The trouble with online DRM in videogames is that if and when a publisher stops supporting it for one reason or another, owners of the game in question are hosed. The game phones home, can't connect to an authentication server, and everything comes to a sudden, unhappy halt. Unofficial cracks can circumvent said DRM, but they're illegal, and more to the point, not always immediately at hand from reputable sources.
This is where the Electronic Frontier Foundation's petition comes into play. It seeks to establish legal DMCA exemptions for, among other things, "videogames that are no longer supported by the developer, and that require communication with a server." The exemption would apply not just to games with online checks, but also to those that use "matchmaking servers" for multiplayer, such as Civilization V or Mario Kart Wii. However, persistent worlds "in which the game's audiovisual content is primarily stored on the developer's server and not in the client," which would mean MMOs, are not included in the suggested exemption.
The EFF noted that 53 percent of game sales in 2013 were digital and said that while platforms like Steam offer many advantages to consumers, they also "introduce additional failure points" by making another layer of remote servers necessary to a game's functionality.
"As games deactivate and servers shut down, the ability to modify authentication controls and start new servers is vital to preserving player communities. Communities can disperse quickly once gameplay becomes impossible," the petition states. "Removing the barriers of the anti-circumvention provision will allow players to continue to explore and play games they already own, and help preservationists remove authentication mechanisms in order to format shift games so that future gamers may enjoy and learn from them."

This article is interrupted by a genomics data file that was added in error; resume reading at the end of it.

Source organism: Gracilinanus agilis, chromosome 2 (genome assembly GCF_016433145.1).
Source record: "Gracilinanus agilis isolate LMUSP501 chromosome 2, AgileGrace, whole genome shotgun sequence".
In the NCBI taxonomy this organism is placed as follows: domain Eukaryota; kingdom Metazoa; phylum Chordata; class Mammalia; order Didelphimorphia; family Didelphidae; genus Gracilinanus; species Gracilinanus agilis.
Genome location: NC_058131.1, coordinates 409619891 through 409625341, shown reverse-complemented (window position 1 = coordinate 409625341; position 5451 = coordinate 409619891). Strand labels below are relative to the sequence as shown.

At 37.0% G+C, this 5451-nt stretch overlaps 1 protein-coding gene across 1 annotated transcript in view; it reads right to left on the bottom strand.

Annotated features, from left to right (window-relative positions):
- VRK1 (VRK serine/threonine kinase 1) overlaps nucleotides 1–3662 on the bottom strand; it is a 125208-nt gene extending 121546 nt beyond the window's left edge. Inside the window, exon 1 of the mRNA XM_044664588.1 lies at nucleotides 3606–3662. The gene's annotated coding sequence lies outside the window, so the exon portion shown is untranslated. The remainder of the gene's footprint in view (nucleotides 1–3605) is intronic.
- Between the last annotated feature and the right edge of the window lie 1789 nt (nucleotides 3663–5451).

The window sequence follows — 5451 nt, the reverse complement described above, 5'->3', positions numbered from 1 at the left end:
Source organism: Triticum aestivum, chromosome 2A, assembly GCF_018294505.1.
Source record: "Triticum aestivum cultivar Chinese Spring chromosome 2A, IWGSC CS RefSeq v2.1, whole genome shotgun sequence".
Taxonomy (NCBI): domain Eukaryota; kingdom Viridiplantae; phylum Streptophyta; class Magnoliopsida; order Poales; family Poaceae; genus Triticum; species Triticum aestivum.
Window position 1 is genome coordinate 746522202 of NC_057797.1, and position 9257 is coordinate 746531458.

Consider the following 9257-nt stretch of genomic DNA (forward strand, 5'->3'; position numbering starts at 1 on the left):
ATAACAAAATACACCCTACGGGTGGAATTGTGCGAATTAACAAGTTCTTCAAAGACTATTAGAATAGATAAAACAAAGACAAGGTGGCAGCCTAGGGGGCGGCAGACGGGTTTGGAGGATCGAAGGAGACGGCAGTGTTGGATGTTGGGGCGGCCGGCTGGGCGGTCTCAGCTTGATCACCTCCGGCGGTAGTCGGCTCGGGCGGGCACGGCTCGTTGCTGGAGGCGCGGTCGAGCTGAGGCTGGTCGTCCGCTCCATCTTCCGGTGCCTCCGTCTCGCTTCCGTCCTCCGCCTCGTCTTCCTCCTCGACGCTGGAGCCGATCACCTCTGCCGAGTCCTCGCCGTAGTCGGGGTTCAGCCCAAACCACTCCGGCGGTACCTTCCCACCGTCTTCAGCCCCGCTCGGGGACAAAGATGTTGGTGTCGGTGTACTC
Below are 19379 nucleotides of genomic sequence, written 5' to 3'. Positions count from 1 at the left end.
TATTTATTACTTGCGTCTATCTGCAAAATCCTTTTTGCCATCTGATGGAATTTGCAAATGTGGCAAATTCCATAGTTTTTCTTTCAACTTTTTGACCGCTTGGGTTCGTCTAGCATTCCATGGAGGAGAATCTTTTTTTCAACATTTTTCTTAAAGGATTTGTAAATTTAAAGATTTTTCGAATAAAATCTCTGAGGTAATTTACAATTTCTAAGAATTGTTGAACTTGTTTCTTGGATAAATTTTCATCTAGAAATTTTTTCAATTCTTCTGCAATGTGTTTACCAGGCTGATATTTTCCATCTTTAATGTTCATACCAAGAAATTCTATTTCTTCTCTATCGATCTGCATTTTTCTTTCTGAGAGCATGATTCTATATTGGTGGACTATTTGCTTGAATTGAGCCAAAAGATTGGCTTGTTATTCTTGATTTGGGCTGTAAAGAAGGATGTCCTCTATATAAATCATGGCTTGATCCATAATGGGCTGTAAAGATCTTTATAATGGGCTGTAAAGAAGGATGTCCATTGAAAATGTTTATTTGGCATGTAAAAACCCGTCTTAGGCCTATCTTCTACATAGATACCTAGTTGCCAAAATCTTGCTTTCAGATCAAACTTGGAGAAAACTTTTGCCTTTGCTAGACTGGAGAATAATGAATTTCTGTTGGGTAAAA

The exemption requests are being filed as "part of the elaborate, every-three-year process to right the wrongs put in place by the Section 1201 of the Digital Millennium Copyright Act," the EFF said in a statement. It described the process as "burdensome and confusing, with high hurdles to success," but also noted that it's the only avenue of redress currently available. The EFF's DMCA Gaming Exemption Petition is available in full here.
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Andy has been gaming on PCs from the very beginning, starting as a youngster with text adventures and primitive action games on a cassette-based TRS80. From there he graduated to the glory days of Sierra Online adventures and Microprose sims, ran a local BBS, learned how to build PCs, and developed a longstanding love of RPGs, immersive sims, and shooters. He began writing videogame news in 2007 for The Escapist and somehow managed to avoid getting fired until 2014, when he joined the storied ranks of PC Gamer. He covers all aspects of the industry, from new game announcements and patch notes to legal disputes, Twitch beefs, esports, and Henry Cavill. Lots of Henry Cavill.